Archaeologists using ground-penetrating radar have detected five longhouses in Østfold county, Norway. One of the ancient buildings is approximately 60 m (197 feet) long, making it one of the largest in Scandinavia.
The five Viking longhouses were found at the archaeological site of Gjellestad, where the same team discovered a Viking ship in 2018.
“We found several buildings, all typical Iron Age longhouses, north of the Gjellestad ship,” said Dr. Lars Gustavsen, an archaeologist at the Norwegian Institute for Cultural Heritage Research.
“The most striking discovery is a 60 m (197 feet) long and 15 m (49 feet) wide longhouse, a size that makes it one of the largest we know of in Scandinavia.”
“To have results such as these as a starting point is more than I could ask for,” he added.
According to the archaeologists, the four other buildings at Gjellestad are between 15 and 30 m (49-98 feet) in length and up to 13 m (43 feet) wide.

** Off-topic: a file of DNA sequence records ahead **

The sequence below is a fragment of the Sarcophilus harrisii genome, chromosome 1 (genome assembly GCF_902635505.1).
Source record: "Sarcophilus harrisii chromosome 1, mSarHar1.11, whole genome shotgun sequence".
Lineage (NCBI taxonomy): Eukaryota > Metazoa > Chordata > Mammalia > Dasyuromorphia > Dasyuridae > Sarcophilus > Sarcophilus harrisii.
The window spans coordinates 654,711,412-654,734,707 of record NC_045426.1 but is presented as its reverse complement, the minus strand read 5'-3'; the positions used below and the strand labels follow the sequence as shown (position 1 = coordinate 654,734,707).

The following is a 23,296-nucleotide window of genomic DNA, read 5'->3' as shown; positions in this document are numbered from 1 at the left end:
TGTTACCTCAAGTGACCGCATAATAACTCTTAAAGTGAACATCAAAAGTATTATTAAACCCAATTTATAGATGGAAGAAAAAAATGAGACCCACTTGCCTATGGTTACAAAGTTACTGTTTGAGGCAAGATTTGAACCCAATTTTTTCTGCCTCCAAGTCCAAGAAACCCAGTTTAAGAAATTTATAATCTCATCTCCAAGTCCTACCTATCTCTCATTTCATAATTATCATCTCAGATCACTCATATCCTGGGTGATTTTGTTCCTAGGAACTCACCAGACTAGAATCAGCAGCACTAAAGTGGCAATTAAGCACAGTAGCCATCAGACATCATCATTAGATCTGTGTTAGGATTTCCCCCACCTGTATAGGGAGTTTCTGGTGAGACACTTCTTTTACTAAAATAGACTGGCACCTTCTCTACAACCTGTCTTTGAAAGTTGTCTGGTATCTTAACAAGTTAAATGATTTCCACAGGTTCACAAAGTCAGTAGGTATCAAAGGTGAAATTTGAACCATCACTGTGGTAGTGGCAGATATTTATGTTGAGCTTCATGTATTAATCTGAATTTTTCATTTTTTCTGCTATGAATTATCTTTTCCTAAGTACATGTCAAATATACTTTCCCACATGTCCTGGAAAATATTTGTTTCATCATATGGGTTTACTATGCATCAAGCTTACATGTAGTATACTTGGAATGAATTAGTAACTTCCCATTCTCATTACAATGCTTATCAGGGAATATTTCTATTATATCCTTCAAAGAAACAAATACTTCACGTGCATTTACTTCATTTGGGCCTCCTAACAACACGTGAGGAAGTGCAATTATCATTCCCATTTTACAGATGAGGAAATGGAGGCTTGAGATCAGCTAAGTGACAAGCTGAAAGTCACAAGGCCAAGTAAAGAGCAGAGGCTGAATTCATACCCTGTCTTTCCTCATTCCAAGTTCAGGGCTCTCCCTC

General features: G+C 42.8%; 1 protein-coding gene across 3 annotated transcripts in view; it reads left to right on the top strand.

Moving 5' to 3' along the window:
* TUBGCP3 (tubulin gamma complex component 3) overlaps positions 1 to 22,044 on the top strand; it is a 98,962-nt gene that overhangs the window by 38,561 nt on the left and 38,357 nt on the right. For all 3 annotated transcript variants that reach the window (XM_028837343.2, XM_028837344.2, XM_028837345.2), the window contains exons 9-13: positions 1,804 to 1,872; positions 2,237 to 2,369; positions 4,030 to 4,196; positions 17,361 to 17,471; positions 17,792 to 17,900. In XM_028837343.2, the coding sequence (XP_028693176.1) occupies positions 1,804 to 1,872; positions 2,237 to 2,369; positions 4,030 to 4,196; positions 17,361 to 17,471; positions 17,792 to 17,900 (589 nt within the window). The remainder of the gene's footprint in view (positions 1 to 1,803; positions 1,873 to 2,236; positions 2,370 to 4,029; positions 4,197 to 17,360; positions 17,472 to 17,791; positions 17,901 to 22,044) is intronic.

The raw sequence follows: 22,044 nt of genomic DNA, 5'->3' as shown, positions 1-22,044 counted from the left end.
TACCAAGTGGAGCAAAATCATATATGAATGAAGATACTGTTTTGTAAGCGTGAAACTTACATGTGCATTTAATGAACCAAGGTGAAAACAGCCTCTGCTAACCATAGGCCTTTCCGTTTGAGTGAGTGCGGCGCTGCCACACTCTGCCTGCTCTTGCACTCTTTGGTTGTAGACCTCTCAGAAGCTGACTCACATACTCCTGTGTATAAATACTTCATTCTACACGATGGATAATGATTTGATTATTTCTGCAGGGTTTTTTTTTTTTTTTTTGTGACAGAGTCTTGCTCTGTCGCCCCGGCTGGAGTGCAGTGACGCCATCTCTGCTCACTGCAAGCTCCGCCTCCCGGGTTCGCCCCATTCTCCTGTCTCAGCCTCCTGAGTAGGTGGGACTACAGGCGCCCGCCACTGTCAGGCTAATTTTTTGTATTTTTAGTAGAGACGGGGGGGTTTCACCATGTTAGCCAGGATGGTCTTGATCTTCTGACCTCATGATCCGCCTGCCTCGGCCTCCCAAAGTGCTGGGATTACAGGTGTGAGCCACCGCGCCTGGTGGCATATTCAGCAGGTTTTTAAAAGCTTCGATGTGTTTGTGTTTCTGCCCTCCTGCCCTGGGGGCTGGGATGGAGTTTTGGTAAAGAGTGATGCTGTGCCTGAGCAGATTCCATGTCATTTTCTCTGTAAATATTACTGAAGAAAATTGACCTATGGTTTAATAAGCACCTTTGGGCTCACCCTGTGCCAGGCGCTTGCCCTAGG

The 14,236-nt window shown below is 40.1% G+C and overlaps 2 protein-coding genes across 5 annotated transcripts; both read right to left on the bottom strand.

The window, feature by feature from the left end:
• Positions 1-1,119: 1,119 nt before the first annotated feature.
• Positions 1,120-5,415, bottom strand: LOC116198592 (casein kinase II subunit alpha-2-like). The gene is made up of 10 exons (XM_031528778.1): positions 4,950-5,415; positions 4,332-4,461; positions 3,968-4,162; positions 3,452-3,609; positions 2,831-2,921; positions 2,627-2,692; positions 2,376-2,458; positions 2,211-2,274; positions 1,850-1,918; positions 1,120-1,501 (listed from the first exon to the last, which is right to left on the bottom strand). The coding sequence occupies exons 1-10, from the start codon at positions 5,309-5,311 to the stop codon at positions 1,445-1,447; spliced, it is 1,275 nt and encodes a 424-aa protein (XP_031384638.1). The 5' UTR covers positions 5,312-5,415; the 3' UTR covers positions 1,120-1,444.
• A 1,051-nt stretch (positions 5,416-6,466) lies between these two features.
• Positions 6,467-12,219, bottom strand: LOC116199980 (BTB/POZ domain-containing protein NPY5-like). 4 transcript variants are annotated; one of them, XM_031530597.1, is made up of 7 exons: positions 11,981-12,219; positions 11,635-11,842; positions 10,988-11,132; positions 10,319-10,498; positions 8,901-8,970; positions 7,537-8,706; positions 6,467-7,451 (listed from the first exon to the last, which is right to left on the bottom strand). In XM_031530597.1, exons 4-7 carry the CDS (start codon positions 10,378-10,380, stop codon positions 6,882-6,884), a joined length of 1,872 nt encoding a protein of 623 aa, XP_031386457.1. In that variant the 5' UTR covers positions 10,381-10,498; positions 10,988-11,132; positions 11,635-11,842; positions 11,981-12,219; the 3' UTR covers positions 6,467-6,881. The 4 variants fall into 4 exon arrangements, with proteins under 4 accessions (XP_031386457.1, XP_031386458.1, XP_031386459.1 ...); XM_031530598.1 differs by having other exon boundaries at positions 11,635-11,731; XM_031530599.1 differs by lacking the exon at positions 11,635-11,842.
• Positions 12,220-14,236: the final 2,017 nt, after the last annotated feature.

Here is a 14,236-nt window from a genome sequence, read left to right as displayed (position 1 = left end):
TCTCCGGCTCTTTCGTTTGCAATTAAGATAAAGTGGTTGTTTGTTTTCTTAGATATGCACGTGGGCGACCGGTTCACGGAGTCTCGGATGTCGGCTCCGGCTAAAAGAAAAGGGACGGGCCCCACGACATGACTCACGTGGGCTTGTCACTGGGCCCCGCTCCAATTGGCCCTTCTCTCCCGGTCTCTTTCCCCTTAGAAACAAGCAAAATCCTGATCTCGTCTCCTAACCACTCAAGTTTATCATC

They also found several ploughed-out burial mounds in the fields north of the Gjellestad farm.
“We are not surprised to have found these burial mounds, as we already know there are several others in the surrounding area,” Dr. Gustavsen said.
“Still, these are important to know about to get a more complete picture of Gjellestad and its surroundings.”
The Gjellestad longhouses were discovered as part of the research project Viking Nativity: Gjellestad Across Boar.
“We do not know how old the houses are or what function they had,” said Dr. Sigrid Mannsåker Gundersen, an archaeologist with Viken county.
“Archaeological excavations and dating will help us get an answer to this.”
“Finding these longhouses confirms that Gjellestad was a central place in the Late Iron Age,” Dr. Gustavsen added.
“Our hope is that within the next years, we will understand the relationship between the ship, the buildings and the rise of central places much better.”